Grace Lau is Head of SMB Content at RingCentral, where she does equal parts writing, editing, and content strategy. Grace lives and breathes the written word. Literally. She loves writing so much that she does it for work and then keeps writing (mainly poetry) in her free time.
How did you break into leadership?
It happened pretty organically, actually. I had been working in senior-level copywriter/content writer roles for six-ish years. Gradually, the breadth and depth of my work grew to the point where strategy and editing became the focal points, which led to me starting to manage writers.
What unique obstacles or challenges have you faced as a woman in a tech leadership role?
I think every woman in tech leadership faces different challenges, depending on things like how they present, their ethnicity… I can only speak for myself.
For me, I think as an Asian woman who’s always kind of looked younger than I am, sometimes it has taken more time to build credibility and earn respect for my work.
I’ve had a few of the “usual” things happen (I hate that I consider these the “usual” but that’s the way it is): men talking over me in meetings, men trying to take credit for my work in front of me. Whether you’re in a leadership position or not, that wears on you after a while.
How do you deal with imposter syndrome?
Fighting imposter syndrome is definitely an ongoing process. I’m relatively new in a managerial position, and I’m still learning every day. So, it’s a great breeding ground for imposter syndrome.
The weird thing is that Iknow my work speaks for itself, I have full confidence in my experience and skills as a writer—but that nagging voice is still there in the back of my head. I don’t hear it as much now, but it took a lot of work to get there. My partner told me something interesting once: “The way you feel is real, but what the voice is saying is not always true.” And that’s really helped me whenever those imposter-y thoughts come up.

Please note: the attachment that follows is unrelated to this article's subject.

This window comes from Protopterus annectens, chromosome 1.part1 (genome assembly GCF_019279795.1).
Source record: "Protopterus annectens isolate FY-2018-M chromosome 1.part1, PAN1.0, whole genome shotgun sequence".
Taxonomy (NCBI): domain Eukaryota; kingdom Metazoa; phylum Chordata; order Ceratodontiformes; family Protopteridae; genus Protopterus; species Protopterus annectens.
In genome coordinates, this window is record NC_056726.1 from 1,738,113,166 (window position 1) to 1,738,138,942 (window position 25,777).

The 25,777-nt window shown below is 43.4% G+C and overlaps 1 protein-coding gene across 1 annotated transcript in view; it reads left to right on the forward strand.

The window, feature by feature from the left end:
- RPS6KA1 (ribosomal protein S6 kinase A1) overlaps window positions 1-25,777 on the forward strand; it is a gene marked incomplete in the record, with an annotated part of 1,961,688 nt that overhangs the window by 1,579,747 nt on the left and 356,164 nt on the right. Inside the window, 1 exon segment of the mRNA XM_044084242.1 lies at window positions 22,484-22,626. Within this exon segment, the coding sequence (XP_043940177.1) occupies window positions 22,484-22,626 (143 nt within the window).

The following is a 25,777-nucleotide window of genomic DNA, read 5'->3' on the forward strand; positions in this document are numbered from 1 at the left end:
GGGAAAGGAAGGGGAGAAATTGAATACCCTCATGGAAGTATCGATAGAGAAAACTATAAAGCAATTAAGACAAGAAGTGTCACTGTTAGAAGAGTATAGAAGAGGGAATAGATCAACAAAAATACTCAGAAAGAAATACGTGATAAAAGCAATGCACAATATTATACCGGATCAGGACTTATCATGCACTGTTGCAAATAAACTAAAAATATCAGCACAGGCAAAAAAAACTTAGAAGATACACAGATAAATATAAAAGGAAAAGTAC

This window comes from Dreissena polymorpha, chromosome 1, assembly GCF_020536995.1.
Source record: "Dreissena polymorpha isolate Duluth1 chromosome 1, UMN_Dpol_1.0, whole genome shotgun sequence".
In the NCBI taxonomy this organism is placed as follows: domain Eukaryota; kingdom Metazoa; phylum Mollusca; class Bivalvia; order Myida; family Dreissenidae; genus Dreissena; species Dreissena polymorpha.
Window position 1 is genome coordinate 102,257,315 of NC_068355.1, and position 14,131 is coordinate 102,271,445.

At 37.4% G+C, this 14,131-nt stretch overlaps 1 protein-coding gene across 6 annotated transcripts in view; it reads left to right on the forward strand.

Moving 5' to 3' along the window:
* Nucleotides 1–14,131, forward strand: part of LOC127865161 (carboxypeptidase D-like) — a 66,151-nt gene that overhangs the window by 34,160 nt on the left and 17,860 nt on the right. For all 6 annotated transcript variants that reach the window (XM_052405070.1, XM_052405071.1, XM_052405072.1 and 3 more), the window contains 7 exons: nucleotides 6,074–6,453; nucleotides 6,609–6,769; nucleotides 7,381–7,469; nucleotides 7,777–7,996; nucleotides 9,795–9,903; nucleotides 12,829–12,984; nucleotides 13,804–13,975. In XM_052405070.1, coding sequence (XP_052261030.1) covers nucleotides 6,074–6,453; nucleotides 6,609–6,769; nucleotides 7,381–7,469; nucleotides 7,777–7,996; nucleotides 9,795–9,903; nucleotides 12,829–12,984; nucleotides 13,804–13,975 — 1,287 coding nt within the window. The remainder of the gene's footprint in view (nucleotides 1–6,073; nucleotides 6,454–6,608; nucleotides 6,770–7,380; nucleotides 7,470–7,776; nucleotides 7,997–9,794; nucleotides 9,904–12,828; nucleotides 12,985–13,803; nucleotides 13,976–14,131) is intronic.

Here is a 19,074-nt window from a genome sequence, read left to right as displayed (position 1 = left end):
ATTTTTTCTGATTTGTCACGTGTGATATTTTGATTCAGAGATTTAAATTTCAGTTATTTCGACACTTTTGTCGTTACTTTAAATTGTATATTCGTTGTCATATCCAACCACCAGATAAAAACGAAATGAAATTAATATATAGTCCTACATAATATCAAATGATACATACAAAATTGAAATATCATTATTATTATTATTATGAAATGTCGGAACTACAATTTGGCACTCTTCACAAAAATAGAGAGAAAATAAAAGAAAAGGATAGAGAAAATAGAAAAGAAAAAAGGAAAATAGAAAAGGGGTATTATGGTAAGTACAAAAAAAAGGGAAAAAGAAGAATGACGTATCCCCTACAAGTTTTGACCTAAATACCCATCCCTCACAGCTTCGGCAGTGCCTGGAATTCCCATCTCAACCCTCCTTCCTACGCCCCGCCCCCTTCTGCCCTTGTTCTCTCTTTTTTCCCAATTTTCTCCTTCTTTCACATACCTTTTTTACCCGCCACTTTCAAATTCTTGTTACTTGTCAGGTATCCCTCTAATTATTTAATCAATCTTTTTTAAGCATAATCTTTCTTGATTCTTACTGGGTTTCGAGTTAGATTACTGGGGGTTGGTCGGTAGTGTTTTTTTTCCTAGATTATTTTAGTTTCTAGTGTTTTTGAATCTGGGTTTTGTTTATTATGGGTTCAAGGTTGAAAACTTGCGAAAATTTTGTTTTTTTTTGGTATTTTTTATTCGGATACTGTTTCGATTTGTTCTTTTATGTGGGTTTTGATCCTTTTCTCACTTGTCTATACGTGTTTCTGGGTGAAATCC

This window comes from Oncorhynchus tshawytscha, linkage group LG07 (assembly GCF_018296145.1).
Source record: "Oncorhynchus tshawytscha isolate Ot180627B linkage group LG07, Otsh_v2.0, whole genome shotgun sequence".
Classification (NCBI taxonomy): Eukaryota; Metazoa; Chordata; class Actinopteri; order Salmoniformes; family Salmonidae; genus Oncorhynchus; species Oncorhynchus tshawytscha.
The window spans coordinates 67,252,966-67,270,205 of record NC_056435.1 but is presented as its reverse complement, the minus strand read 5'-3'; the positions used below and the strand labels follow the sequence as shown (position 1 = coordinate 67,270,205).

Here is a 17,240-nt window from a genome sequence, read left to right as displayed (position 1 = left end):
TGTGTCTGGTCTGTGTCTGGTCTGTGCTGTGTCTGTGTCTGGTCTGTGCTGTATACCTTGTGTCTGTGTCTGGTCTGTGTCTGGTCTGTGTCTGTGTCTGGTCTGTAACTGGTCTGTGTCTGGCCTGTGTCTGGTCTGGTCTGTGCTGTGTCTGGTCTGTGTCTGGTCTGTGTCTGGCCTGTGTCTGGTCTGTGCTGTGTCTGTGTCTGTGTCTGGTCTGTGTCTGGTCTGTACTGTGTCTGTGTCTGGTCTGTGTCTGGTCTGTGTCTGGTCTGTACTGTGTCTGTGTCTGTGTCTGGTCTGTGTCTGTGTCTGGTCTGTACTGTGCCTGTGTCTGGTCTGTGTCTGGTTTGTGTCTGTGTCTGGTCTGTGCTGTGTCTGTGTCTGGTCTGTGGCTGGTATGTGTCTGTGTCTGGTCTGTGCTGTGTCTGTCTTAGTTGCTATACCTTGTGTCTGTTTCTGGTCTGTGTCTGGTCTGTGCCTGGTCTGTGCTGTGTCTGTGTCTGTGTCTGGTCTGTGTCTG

If you could do it all again, what would you do differently?
I would’ve definitely spoken up more quickly. Like, “Hey, nah. That’s literally what I just said” instead of addressing it much later or not addressing it all. Resolving things quickly is good. If they didn’t intend to do it, then they know the crappy thing they’re unintentionally doing. And if they did intend to do it, they know not to try it again with you.
What’s been the highlight of your career thus far?
Probably a toss-up between finding out my ad agency partner and I won bronze in the Canadian Cannes Lion competition (near the beginning of my career) and owning SMB Content at the biggest, and probably most exciting, organization I’ve worked for (now!).
Share something interesting or valuable with the community.
Brené Brown’s TED Talk on vulnerability is probably a top-5 video for me. It fundamentally changed the way I perceived strength and weakness, both in professional and personal contexts.
Brené Brown studies human connection — our ability to empathize, belong, love. In a poignant, funny talk, she shares a deep insight from her research, one that sent her on a personal quest to know herself as well as to understand humanity. A talk to share.
Thanks to Jes Kirkwood who conducted this interview in July 2020.